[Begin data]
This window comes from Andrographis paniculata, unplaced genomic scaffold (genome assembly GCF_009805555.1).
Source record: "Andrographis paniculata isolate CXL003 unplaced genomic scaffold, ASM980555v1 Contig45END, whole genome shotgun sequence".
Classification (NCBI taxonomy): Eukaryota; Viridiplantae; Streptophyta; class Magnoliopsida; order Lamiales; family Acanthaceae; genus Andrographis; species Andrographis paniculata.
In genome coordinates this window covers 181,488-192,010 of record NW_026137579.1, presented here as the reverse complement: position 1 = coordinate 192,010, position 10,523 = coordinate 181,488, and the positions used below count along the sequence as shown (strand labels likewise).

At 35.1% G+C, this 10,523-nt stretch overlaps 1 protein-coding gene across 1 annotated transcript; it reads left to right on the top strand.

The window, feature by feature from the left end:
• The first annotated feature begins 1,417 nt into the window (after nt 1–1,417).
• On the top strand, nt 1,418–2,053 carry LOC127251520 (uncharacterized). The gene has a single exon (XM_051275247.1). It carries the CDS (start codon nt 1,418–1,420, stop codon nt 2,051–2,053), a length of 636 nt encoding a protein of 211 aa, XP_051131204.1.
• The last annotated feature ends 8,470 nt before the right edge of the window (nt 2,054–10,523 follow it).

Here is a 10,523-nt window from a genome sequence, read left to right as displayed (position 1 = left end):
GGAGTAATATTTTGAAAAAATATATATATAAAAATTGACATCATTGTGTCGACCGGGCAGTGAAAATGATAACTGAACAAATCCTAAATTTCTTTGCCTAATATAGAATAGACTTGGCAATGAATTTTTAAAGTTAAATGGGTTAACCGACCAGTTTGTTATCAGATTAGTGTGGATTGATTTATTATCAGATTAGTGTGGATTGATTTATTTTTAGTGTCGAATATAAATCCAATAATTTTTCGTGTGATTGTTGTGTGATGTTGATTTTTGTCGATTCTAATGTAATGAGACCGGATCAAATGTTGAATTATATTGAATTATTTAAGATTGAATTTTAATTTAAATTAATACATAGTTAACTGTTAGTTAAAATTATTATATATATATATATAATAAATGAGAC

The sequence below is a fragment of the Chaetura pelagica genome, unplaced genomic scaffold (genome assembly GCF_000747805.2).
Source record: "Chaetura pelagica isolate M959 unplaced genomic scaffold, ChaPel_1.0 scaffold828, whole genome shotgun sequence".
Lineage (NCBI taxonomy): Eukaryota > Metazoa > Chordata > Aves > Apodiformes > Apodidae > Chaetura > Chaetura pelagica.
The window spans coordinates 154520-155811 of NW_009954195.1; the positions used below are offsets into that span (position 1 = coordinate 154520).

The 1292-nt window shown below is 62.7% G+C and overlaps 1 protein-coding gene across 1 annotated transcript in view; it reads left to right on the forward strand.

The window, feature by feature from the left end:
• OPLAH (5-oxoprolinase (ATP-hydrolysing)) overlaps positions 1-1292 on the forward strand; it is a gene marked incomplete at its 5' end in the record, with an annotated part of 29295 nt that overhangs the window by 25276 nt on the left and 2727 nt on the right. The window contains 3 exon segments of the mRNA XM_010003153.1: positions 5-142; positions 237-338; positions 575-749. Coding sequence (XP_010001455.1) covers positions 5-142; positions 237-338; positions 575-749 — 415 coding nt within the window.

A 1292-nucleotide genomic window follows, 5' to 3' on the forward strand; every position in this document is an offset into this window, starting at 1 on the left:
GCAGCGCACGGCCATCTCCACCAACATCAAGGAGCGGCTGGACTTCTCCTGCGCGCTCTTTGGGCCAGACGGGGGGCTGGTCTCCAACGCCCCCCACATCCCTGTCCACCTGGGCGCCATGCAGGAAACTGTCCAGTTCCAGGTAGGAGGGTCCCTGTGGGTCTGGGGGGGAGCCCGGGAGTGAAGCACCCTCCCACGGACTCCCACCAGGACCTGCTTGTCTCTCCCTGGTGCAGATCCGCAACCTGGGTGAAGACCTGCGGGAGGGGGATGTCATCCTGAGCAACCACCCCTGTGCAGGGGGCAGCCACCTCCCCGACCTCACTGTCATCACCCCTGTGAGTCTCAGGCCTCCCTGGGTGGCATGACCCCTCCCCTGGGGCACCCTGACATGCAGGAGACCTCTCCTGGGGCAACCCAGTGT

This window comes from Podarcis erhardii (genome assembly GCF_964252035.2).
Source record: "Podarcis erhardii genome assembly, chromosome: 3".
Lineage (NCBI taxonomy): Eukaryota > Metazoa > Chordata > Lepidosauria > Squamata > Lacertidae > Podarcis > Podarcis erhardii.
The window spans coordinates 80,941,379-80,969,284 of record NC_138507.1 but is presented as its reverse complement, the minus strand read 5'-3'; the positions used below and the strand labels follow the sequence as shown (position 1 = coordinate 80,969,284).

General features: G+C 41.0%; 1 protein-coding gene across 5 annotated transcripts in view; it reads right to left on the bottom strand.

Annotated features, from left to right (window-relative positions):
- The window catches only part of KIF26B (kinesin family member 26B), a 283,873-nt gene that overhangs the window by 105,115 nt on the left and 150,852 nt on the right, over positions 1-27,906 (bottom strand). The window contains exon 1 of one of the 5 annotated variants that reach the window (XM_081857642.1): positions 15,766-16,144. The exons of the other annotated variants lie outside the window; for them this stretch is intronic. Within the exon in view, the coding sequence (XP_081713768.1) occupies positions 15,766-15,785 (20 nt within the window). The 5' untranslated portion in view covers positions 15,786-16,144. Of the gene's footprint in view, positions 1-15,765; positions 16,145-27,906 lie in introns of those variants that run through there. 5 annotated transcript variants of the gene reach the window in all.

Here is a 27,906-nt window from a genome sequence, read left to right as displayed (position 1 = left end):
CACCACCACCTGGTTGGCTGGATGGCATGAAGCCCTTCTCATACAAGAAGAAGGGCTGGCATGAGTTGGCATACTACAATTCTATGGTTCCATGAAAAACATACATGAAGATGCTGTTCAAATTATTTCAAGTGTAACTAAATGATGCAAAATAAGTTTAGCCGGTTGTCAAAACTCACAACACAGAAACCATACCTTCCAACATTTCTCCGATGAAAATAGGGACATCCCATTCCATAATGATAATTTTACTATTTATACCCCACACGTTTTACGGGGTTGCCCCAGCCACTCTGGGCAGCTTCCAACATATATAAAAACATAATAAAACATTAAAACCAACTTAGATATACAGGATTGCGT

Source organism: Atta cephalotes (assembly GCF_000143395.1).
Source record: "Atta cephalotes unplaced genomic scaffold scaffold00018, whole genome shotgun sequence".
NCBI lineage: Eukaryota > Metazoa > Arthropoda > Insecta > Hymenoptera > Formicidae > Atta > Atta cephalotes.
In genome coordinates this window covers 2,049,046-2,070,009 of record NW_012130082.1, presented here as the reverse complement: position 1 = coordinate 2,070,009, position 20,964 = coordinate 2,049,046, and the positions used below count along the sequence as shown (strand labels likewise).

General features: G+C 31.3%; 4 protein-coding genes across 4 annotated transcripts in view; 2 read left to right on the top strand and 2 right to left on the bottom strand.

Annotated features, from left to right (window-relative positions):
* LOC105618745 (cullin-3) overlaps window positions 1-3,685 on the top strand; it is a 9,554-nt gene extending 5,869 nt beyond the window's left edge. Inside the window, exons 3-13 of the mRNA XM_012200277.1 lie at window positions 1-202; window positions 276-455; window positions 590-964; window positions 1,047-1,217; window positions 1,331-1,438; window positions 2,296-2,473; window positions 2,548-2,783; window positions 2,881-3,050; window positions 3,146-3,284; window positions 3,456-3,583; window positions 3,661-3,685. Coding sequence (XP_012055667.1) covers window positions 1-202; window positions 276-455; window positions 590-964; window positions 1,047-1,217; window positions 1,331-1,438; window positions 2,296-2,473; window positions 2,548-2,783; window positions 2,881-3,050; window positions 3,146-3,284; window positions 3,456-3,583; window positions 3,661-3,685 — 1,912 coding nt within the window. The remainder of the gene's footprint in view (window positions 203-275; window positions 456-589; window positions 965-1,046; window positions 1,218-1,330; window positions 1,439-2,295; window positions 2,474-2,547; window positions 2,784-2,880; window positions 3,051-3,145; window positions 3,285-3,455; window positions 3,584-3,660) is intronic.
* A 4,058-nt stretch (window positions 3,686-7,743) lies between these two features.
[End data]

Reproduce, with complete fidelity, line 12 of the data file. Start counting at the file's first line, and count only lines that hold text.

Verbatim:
The sequence below is a fragment of the Chaetura pelagica genome, unplaced genomic scaffold (genome assembly GCF_000747805.2).